Hangar to Hintze Hall - A journey of 'Hope'
Sketching Brett working on the ribcage of 'Hope' the blue whale now hanging in Hintze Hall
Welcome to my blog. Here with my sketches and paintings I’ll share my story and personal journey of my residency with Research Casting International (RCI) and a very special and unique blue whale. (RCI Canada is one of the world’s largest providers of Museum Technical Services).
It has been a humbling experience and surprisingly emotional to be up so close to this beautiful skeleton. As well as one of the most exciting and extraordinary five months of my life, I have been part of a big secret which all started back in December 2016 when Peter May, President of Research Casting International commissioned me to document their work. I am delighted that at last I can invite you to share it with me.
Sketching in Hintze Hall as Jennifer Flippance and Colin Russell watch on
A Gargantuan Task
My artistic journey has given me a deeper understanding, appreciation and respect for this giant of nature. I have had the good fortune and privilege of observing and sketching the Research Casting International crew throughout, both in the workshop and at the Museum. I have also enjoyed recording the Natural History Museum conservators working with delicate precision on the skeleton skull.
Of course, before the fabrication process began, there had been many months of meticulous and expert preparation at the Natural History Museum (NHM) and RCI. Richard Sabin (Principal Curator of marine mammals NHM), Jennifer Flippance (Project Manager NHM) and Lorraine Cornish (Head of Conservation NHM) and her team of Conservators had spent months researching and preparing the 126-year-old skeleton before it was delivered to the ‘secret’ workshop.
It has been a pleasure getting to know everyone involved and to have been granted access both at the RCI workshop and Hintze Hall. I’ll pick up the journey from when the blue whale was received by RCI at the workshop and where industrial met natural history.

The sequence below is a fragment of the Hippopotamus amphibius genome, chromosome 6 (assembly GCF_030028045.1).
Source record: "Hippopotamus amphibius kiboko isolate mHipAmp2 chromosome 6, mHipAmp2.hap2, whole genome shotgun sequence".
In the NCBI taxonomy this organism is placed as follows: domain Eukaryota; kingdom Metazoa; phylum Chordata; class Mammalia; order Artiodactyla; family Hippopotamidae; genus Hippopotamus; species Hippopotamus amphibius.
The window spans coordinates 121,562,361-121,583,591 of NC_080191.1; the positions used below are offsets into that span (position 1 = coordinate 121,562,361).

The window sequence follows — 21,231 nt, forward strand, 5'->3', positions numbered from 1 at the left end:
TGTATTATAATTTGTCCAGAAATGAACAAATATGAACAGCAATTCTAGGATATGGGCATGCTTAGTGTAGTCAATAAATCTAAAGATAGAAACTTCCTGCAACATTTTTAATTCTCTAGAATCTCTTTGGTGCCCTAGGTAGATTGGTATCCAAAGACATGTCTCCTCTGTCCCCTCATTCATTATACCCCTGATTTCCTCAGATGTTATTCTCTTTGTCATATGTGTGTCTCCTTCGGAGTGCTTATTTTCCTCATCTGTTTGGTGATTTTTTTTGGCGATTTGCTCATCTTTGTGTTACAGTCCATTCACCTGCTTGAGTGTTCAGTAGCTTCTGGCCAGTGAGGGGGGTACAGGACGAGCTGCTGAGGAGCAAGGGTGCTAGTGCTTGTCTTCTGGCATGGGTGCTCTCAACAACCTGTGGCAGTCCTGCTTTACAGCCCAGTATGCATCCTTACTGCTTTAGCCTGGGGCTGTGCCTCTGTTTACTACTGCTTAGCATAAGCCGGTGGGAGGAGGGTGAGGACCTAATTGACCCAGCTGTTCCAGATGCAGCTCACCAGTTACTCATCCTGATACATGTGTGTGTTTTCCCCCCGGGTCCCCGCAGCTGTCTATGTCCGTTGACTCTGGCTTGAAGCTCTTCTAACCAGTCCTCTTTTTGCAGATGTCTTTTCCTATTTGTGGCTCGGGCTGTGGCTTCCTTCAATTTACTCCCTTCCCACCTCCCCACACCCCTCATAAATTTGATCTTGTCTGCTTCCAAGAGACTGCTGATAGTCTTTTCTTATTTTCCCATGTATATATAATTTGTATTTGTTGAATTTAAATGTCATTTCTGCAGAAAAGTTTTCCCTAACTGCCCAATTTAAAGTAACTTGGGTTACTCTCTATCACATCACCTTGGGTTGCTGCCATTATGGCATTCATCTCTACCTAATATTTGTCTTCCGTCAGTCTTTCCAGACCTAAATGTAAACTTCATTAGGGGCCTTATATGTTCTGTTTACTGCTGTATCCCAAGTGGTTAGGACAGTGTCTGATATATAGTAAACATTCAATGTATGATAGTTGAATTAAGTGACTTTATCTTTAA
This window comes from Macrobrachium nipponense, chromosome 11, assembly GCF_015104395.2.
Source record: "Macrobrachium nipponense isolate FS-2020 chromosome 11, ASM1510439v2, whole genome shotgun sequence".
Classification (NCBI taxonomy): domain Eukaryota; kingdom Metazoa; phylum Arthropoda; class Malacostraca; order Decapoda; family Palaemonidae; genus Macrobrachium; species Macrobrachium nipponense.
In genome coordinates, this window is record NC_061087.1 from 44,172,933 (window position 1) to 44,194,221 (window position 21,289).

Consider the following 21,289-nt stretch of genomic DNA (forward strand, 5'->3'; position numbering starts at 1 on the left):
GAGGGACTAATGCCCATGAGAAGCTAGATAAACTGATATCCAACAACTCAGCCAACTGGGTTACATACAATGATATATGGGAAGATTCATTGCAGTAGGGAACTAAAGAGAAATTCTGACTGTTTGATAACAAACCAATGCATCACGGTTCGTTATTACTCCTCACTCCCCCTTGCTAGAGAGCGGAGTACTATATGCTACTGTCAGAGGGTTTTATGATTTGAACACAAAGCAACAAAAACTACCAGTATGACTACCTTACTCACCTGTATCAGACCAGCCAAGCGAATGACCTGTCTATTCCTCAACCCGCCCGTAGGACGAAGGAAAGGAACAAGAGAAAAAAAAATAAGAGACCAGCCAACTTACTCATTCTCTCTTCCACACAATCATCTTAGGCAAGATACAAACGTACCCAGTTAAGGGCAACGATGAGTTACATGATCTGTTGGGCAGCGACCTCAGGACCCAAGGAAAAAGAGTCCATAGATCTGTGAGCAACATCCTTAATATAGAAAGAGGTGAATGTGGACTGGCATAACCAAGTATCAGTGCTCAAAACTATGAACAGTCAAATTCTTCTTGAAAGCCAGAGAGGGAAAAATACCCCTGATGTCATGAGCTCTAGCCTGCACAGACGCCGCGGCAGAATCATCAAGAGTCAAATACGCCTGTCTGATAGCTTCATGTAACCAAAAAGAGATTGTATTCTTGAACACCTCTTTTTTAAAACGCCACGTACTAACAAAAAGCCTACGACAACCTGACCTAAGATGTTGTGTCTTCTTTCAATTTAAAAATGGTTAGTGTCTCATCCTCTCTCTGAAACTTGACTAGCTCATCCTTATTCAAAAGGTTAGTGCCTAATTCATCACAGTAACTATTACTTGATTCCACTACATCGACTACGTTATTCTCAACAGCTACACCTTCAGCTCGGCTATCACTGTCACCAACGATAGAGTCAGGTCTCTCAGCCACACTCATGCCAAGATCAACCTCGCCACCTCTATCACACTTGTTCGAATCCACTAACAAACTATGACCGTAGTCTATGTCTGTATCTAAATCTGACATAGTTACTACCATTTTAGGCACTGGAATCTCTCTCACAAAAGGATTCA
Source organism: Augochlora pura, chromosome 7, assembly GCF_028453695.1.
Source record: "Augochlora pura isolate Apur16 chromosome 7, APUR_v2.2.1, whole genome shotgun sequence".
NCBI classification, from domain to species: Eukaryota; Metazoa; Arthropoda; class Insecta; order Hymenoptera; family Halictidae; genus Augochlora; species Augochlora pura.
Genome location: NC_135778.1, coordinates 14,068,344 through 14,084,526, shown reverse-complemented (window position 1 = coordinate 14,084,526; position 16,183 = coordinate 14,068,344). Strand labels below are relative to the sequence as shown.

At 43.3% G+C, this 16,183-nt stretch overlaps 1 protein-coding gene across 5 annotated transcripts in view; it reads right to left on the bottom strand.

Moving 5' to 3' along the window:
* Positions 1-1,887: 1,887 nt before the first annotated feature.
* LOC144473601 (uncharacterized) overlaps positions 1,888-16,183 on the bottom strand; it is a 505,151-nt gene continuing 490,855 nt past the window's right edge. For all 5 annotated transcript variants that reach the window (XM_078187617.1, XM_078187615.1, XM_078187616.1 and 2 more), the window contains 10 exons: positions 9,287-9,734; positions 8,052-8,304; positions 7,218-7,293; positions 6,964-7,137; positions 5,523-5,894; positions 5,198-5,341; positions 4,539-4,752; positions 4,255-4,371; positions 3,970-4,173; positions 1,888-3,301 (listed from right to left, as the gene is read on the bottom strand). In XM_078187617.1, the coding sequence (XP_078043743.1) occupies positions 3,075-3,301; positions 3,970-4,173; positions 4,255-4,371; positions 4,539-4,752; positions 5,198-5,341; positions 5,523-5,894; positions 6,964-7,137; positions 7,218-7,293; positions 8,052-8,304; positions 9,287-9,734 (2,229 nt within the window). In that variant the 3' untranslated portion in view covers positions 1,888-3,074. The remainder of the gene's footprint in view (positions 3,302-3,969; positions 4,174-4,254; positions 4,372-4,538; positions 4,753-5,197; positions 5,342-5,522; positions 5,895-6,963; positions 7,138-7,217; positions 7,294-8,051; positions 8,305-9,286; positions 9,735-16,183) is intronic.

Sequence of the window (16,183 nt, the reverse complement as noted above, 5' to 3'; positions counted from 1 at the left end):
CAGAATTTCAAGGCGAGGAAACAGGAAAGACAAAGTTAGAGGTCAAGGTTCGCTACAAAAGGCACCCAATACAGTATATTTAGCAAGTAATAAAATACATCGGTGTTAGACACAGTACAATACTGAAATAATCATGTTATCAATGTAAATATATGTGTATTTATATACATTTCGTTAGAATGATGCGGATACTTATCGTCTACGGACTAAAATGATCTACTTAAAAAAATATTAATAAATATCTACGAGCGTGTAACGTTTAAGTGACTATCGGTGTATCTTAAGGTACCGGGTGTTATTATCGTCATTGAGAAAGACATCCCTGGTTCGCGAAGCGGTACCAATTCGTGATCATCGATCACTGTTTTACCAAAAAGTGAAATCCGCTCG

Brett and Matt Welding and grinding metal study - Charcoal
First encounters: ‘THE SKELETON CREW’
As I step through the door of the workshop I am greeted by an intense frenzy of activity from the unwrapping of bones to hammering, welding and the grinding of metal. The atmosphere is electric and I am immediately taken aback by the huge skull hidden under plastic. Little did I know just how close an encounter I would have with this beautiful giant of the deep.
I am about to meet the skeleton crew from RCI. It’s hard to believe it but for the next few months this will be my art studio and I’ll soon find out that these guys don’t stay still for long!
They are here to build the armature (which involves the shaping of steel to fit the bone) so that it is strong and secure enough to hold the whale in a dynamic diving pose from the ceiling of the magnificent Hintze Hall. These skilled artisans, blacksmiths and engineers are cool and they build dinosaurs! (including the ones we all saw in Jurassic park – the movie). Who wouldn’t want to be part of a group called the ‘skeleton crew’?
Introducing the 'Skeleton Crew' from left to right:
Mike: Head of Molding and Casting Big in stature, focused and fun to be around.
Patrick: Exhibit Technician The youngest crew member. Old head on young shoulders with a big heart and a great work ethic.